You may have been told as a child not to chew gum, due to the harmful effects of its sugar your teeth. However, we now know that chewing gum damages more than just your teeth; gum is actually the second most common type of litter found in the streets, besides cigarettes, and UK councils spend an estimated £50m every year cleaning up gum litter. In fact, the UK Parliament has even considered imposing taxes on chewing gum companies if they fail to take more action to combat the litter problem.
But what if there was a way to recycle used chewing gum so that it can be put to new use, the way we do for paper and plastics? This is exactly what Anna Bullus, who has spent several years researching recycling initiatives, hopes to achieve. By analyzing the chemical base of chewing gum, Bullus has discovered that this substance is actually a polymer compound, which is a type of synthetic rubber used in items such as bicycle wheel tubes. This means that even used chewing gum has the potential to be re-purposed into something useful.
However, the real challenge is persuading people to donate their used gum instead of just tossing it on the street. To tackle this challenge, Bullus came up with the unique idea called Gumdrop. As part of her plan, bright pink, bubble-shaped bins are placed in the streets for the purpose of disposing of chewed gum in a clean and sanitary manner. The Gumdrop bins are designed to be hung at head-level for easier access and visibility and are actually made of recycled chewing gum. Any gum collected in the bins will be sent for recycling.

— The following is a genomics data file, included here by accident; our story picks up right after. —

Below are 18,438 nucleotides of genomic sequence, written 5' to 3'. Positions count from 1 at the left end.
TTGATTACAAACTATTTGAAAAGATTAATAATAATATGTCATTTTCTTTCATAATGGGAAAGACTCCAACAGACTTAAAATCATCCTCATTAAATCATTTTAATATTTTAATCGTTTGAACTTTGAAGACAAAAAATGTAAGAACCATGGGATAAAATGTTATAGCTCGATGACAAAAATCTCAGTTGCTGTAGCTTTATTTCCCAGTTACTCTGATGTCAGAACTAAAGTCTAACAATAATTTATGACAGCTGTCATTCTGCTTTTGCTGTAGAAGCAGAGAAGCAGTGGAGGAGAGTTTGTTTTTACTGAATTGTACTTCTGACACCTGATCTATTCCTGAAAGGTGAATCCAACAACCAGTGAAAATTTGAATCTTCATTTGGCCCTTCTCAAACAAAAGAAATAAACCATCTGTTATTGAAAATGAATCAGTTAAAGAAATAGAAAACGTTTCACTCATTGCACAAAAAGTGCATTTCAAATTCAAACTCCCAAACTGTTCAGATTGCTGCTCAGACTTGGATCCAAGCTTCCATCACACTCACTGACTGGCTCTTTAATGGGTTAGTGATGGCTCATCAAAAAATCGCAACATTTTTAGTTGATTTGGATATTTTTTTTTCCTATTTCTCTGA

The initiative has already met with some success. The Gumdrop bins were rolled out at various locations including Heathrow Airport, Great Western Railway and the University of Winchester, leading to thousands of pounds in savings due to less clean up needed and a noticeable change in the amount of gum litter.
Bullus also set out to find industrial partners who would be willing to recycle the old gum and was able to reach an agreement with a recycling plant in Worcester, where the plant collects the bins and sorts out any unwanted materials, such as paper and wrappers. The gum is then ground up into pieces and then mixed with other recycled plastic polymers. The recycled mixture is sent to Amber Valley, a plastic moulding specialist in Leicester, who injects the mixture into moulding machines where it is heated and ejected as a paste, which can be moulded into new objects.
So far, Gumdrops has received positive feedback from some major companies, including Wrigley’s, one of the world’s largest gum manufacturers. Wrigley’s has provided financial backing to Gumdrops and is also providing the project with surplus materials from its factory in Plymouth to aid in this new recycling endeavour.
Read more here: http://www.bbc.co.uk/news/stories-43198104